Reverse Mortgage Loan for Purchase Program

22 08 2009

There is a new program designed to help seniors use a reverse mortgage to help buy a home, provided they can come up with a large down payment. In fact, it’s a significant down payment (twice the amount of a normal down payment.) It is the same underlying product that has been around for 21 years but it allows people to use it for purchase finance as opposed to a refinancing tool.

Before the Home Equity Conversion for Purchase program rolled out in January, seniors 62 years and older could only use reverse mortgage loans to draw out tax-free payments from the equity held in an existing home while continuing to live in it. Many lenders are now starting to offer these new loans in addition to traditional reverse mortgage products. But as with traditional reverse mortgages, there are costs involved that can add thousands of dollars to the loan amount, which grows over time and has to be repaid after the last borrower leaves or sells the property or dies and the home is passed on to heirs.

Program participants are required to make a downpayment typically ranging from 30 to 40 percent. The reverse mortgage loan amount is used to pay off the balance of the new home’s purchase price.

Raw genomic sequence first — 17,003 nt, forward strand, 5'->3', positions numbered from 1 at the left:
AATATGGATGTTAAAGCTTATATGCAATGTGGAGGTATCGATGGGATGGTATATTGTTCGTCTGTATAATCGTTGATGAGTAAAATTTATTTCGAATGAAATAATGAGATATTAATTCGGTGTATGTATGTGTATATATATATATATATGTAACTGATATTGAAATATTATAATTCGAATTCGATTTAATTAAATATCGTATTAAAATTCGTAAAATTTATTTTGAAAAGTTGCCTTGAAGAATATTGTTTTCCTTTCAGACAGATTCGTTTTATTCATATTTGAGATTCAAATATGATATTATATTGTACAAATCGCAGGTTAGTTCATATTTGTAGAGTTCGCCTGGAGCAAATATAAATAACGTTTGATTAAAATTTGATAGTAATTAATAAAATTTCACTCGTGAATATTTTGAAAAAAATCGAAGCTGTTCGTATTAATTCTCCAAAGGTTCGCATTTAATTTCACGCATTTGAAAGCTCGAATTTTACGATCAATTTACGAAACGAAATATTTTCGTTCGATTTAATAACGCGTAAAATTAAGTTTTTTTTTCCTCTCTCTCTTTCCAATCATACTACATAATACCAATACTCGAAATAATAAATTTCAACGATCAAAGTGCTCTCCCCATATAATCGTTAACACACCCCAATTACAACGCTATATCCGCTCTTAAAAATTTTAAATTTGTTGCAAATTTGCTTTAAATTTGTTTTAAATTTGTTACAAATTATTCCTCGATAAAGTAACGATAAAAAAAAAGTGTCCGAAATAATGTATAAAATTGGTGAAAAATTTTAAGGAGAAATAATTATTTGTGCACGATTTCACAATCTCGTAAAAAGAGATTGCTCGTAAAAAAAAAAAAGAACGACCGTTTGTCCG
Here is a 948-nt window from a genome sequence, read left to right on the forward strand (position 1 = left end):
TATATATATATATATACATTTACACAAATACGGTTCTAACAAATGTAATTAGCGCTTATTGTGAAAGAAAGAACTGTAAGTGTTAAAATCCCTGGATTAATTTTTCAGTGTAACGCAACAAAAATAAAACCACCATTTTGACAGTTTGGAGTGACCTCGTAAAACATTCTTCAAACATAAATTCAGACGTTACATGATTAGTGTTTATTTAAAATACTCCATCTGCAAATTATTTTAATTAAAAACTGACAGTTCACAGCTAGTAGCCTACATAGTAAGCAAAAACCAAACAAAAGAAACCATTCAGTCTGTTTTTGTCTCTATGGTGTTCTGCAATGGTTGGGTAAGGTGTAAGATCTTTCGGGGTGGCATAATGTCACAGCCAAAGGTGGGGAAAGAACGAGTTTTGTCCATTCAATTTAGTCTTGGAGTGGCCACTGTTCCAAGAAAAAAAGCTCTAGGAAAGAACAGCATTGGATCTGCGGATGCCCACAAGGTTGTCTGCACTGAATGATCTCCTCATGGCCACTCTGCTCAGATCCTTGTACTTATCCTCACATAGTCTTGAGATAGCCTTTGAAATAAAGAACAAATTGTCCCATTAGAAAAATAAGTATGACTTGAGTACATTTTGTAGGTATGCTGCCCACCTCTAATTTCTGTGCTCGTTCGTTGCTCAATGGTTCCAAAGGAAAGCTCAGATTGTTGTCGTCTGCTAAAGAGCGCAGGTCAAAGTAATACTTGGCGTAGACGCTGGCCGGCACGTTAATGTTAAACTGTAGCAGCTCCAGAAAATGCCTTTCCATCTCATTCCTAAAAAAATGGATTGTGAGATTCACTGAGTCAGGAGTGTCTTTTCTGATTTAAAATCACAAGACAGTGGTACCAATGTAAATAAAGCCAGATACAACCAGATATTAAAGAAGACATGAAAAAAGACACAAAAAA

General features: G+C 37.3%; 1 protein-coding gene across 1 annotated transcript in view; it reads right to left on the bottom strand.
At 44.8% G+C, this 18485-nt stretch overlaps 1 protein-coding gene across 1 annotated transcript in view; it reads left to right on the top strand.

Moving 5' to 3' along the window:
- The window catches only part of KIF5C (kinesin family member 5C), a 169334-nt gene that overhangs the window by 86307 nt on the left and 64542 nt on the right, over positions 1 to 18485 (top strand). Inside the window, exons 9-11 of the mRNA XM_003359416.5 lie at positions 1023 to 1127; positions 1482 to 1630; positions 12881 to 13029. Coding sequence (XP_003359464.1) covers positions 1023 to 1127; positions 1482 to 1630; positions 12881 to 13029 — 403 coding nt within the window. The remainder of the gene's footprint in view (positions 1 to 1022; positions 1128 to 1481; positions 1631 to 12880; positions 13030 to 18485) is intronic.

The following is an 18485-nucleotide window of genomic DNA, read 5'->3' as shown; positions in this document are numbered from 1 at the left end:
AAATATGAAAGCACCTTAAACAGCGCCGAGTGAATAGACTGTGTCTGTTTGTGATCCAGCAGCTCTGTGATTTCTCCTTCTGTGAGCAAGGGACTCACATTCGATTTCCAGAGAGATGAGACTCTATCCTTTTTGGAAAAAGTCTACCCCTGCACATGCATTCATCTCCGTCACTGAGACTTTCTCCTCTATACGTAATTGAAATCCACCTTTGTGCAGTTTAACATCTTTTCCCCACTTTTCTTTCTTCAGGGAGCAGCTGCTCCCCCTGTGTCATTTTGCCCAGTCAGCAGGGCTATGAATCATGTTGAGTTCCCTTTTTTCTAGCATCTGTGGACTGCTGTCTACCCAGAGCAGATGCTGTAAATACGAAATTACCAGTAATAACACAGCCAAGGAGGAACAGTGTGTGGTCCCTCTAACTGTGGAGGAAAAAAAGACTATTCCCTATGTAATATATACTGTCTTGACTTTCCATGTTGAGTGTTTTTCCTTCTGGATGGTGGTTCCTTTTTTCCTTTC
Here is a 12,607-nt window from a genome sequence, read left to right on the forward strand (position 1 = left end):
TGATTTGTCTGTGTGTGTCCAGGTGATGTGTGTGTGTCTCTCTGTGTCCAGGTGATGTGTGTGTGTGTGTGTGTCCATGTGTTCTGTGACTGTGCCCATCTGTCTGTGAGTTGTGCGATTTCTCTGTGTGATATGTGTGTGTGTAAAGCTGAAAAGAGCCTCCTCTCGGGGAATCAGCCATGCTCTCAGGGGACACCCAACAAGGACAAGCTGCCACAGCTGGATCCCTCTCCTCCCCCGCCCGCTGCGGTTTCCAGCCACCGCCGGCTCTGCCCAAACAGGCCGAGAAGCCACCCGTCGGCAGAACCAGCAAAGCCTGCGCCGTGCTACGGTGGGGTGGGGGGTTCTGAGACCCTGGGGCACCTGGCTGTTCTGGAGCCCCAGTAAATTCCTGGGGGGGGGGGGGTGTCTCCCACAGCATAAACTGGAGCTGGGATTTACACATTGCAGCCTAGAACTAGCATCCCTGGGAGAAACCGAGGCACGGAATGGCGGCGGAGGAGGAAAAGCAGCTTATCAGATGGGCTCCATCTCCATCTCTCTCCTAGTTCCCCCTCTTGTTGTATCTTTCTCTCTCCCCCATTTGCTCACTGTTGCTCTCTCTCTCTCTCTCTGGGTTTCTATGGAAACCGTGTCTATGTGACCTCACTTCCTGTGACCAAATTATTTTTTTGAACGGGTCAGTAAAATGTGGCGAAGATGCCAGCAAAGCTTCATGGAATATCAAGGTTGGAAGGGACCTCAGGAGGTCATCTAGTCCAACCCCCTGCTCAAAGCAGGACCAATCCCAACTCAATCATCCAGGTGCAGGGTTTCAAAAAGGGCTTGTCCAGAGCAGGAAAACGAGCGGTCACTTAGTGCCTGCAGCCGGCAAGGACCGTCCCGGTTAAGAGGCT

People who have a traditional reverse mortgage on an existing home cannot refinance it into a reverse mortgage for purchase to buy a new home. Instead, the reverse mortgage on the existing home would have to be paid off before applying for the reverse mortgage for purchase.

The reverse mortgage for purchase program requires that the new home be the primary home, which means living it in for at least six months of the year. The home can be located anywhere in the United States.

Borrowers never have to make a mortgage payment as long as they live in the primary home. Unlike with traditional reverse mortgages that require seniors to be homeowners, renters are not excluded from the new program. And if you already own a home, there is no requirement to sell it. In fact, you could rent it out.

Before taking out a reverse mortgage for purchase loan, borrowers are required to receive counseling from a nonprofit agency approved by the Department of Housing and Urban Development.

“It’s a new way to use a reverse mortgage. It’s catching on pretty fast,” said Tricia Smith of San Mateo-based HIP Housing, a HUD-approved loan counseling agency in San Mateo.